So, to set the record straight, we want to share with you what we know at this point in time…
(internal links removed). The “we” includes Members of the Institute and Center Directors NCATS Working Group. The post attempts to clear up concerns about budget cuts (House Republicans have already promised to cut the discretionary spending that supports NIH), the security of existing programs, and the misconception that NCATS will be a drug company.
Despite the negative responses, Dr. Collins remains optimistic. In an interview with ScienceInsider, he emphasized that
the NIH director is called upon to look for scientific opportunities that aren’t being met and to figure out how to make them happen, and that sometimes requires moving things forward at a rapid pace, and that affects a lot of people.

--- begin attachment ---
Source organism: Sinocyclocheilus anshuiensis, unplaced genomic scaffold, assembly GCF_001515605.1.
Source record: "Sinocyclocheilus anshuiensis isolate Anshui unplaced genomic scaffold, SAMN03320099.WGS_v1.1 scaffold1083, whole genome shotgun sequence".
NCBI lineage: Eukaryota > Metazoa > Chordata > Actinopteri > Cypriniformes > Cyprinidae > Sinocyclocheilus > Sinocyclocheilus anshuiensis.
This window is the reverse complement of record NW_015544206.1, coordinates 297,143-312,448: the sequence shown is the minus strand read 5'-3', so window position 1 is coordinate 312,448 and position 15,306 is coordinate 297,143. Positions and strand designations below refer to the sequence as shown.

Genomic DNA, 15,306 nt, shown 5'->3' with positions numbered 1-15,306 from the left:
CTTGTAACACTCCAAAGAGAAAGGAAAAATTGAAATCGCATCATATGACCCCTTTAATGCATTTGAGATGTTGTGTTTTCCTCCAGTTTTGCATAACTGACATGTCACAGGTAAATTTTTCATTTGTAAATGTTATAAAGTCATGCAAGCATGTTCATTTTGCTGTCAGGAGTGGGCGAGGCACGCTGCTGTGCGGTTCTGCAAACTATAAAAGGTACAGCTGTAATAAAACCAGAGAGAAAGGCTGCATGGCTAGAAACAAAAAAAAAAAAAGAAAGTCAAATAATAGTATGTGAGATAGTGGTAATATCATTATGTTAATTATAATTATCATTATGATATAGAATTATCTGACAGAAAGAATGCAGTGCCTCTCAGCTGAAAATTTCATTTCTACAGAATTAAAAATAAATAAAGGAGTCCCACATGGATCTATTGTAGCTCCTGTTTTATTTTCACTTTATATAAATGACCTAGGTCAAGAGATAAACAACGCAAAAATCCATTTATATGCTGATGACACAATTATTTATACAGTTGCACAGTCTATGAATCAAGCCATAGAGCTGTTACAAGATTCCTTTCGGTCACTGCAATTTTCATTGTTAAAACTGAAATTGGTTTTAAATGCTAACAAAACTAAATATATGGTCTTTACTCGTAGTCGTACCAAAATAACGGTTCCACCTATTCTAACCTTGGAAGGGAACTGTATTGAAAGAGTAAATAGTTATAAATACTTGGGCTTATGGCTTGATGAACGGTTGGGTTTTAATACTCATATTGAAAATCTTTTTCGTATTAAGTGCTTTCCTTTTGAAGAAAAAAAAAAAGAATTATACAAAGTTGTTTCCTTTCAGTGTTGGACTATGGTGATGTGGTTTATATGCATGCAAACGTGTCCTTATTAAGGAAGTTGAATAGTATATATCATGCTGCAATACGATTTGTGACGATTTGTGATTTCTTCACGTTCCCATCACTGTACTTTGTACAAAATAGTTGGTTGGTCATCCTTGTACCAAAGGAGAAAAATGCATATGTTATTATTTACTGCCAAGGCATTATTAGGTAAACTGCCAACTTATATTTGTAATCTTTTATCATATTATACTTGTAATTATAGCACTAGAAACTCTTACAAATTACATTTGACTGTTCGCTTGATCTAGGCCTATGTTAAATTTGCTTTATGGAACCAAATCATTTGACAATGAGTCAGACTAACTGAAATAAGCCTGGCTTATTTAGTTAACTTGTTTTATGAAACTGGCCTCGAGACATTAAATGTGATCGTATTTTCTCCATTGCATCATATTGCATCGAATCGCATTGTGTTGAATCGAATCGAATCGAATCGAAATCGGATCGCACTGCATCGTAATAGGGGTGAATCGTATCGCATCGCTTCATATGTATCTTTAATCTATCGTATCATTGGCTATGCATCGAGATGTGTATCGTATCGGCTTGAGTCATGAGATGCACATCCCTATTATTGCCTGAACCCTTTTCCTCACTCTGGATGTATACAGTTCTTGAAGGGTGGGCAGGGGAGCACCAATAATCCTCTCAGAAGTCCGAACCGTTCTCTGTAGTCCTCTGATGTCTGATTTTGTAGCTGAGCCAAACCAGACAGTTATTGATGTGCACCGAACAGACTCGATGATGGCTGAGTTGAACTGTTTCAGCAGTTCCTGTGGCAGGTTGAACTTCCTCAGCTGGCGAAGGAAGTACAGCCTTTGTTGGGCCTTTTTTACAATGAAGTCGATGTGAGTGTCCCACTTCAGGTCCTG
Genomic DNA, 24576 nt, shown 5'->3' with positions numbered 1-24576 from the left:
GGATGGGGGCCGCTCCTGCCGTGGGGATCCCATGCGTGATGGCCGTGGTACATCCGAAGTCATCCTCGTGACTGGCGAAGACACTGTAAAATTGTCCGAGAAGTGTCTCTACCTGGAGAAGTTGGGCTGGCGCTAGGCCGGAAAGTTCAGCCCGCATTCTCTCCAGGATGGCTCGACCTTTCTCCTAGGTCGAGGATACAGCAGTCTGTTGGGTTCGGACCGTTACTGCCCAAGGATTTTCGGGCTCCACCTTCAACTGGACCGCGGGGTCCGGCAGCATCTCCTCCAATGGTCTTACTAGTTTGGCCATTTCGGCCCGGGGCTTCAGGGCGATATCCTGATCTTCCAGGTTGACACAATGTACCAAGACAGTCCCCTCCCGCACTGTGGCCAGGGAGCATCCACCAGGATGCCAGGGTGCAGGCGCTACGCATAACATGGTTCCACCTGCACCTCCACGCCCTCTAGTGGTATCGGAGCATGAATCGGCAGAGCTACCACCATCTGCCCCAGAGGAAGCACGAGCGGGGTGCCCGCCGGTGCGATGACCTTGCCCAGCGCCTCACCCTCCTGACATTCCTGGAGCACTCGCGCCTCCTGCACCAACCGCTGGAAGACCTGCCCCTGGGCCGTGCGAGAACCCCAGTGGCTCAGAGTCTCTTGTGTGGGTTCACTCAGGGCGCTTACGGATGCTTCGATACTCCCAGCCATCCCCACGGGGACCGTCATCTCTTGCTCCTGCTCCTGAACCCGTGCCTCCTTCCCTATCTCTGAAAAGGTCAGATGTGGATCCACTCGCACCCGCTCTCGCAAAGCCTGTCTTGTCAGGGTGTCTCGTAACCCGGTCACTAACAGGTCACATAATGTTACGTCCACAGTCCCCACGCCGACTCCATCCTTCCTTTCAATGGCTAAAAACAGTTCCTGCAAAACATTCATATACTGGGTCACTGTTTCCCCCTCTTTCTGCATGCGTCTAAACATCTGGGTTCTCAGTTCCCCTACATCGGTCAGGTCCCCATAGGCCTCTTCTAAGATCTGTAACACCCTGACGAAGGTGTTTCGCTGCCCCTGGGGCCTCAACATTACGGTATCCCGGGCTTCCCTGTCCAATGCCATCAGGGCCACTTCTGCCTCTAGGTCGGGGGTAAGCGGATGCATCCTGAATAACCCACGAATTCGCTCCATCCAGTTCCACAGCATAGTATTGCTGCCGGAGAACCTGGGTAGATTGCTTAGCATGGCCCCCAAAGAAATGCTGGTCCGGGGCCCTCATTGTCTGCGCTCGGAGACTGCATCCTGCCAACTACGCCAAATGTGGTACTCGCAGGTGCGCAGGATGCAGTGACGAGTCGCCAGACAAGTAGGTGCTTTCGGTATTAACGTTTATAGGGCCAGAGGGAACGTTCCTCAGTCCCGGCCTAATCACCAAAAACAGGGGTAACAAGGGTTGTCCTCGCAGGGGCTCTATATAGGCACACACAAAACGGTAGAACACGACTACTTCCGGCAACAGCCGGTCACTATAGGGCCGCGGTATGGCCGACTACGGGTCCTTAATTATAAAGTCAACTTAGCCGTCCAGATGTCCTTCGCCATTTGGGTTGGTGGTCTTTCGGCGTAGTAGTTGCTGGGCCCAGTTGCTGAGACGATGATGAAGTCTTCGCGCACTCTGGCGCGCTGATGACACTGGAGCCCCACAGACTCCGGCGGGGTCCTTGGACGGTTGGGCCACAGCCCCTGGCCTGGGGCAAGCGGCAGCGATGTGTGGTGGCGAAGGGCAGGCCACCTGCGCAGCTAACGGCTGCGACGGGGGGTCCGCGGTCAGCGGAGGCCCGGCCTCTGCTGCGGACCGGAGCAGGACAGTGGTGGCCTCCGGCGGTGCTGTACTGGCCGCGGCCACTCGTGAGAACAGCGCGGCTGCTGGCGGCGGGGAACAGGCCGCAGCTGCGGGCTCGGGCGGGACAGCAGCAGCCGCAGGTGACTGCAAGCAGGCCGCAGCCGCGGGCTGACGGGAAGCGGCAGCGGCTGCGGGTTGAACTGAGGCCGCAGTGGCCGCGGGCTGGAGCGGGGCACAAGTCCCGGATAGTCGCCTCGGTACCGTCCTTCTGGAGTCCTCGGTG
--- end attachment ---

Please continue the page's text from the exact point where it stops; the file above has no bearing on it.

And of course change is always distressing, especially if people aren’t quite sure where it’s going. So I understand the anxiety that currently exists.
But let’s wait a year and see when this has all taken shape how people feel at that point. Will they say at that point that projects or programs at NCRR got dealt a bad deal? I bet they won’t. Will they say they’re excited about the translational science opportunities that are taking shape in the form of this new center? I bet they will.
Perhaps if purse strings weren’t so tight and the healthcare reform debate was settled — or if NIH wasn’t limited to 27 centers and institutes — the creation of NCATS might not upset so many people. Yet has Dr. Collins displayed a little of that “Sputnik moment” spirit by accelerating the development of drugs for diseases and other areas overlooked by pharmaceutical manufacturers? Sure. Just don’t expect him to take us to the moon.